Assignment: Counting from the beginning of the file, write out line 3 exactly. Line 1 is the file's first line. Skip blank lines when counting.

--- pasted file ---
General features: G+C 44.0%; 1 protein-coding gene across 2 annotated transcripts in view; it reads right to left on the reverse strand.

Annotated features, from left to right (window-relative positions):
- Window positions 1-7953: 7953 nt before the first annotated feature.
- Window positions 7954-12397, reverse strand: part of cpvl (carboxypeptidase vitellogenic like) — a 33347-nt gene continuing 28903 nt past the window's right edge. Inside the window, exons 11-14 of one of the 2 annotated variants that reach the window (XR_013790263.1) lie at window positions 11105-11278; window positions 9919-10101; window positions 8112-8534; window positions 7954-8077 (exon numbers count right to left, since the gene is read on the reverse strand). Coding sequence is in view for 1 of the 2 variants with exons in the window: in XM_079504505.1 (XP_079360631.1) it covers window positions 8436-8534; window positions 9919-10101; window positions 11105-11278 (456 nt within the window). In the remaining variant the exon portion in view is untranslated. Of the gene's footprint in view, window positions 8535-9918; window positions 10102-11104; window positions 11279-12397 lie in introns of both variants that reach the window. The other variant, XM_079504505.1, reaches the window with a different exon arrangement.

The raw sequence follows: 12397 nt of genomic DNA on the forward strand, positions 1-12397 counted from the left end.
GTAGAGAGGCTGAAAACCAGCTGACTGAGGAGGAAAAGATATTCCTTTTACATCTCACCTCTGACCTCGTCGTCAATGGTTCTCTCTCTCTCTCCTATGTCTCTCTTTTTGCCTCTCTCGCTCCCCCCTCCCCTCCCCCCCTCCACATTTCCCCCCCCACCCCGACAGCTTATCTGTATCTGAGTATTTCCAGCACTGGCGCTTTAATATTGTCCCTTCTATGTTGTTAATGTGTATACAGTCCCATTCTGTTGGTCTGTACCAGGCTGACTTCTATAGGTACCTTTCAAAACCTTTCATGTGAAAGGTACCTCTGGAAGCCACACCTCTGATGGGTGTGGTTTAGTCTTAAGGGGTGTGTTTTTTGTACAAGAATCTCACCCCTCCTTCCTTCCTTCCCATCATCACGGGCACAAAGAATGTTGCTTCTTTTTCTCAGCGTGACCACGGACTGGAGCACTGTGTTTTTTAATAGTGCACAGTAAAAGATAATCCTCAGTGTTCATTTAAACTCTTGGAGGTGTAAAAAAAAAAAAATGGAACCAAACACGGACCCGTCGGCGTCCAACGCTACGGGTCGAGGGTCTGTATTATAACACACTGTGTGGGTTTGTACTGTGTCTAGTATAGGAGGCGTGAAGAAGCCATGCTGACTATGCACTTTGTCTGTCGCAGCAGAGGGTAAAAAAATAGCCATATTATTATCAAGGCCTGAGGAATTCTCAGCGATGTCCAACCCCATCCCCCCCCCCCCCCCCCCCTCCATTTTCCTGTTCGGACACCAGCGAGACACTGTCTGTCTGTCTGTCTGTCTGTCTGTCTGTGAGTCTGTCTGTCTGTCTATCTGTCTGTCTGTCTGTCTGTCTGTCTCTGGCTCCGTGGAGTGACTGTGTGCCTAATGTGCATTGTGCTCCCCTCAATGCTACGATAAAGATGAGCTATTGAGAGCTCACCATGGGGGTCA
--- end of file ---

- Window positions 1-7953: 7953 nt before the first annotated feature.